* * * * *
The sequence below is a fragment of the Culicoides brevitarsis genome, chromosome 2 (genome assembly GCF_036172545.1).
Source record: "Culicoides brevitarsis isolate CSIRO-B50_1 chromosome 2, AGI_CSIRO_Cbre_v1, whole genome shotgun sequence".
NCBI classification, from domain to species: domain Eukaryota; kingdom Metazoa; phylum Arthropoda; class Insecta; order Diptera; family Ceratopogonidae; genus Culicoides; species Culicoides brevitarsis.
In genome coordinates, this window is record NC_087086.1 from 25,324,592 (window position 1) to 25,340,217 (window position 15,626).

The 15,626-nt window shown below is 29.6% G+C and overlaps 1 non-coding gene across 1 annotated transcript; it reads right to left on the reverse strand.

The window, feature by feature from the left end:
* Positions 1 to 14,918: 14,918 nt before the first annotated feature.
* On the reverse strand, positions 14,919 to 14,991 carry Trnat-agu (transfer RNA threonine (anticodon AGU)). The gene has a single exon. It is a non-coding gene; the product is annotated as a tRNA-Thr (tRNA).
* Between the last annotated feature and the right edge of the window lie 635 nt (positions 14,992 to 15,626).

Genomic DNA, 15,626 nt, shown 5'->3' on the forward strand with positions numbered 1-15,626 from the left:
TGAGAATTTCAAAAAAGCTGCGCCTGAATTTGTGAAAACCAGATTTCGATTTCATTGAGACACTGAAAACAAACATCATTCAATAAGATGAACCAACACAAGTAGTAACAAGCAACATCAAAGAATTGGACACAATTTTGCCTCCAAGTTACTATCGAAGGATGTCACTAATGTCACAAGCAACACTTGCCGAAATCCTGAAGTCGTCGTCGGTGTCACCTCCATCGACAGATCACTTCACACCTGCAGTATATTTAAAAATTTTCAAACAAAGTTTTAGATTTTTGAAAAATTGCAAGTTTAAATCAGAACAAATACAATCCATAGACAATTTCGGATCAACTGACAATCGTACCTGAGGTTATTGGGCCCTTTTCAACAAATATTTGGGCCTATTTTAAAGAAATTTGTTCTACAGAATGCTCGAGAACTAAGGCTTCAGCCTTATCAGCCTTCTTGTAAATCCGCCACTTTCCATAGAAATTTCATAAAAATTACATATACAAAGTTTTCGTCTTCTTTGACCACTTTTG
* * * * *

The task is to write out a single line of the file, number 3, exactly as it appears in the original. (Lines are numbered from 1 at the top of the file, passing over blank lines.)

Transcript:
NCBI classification, from domain to species: domain Eukaryota; kingdom Metazoa; phylum Arthropoda; class Insecta; order Diptera; family Ceratopogonidae; genus Culicoides; species Culicoides brevitarsis.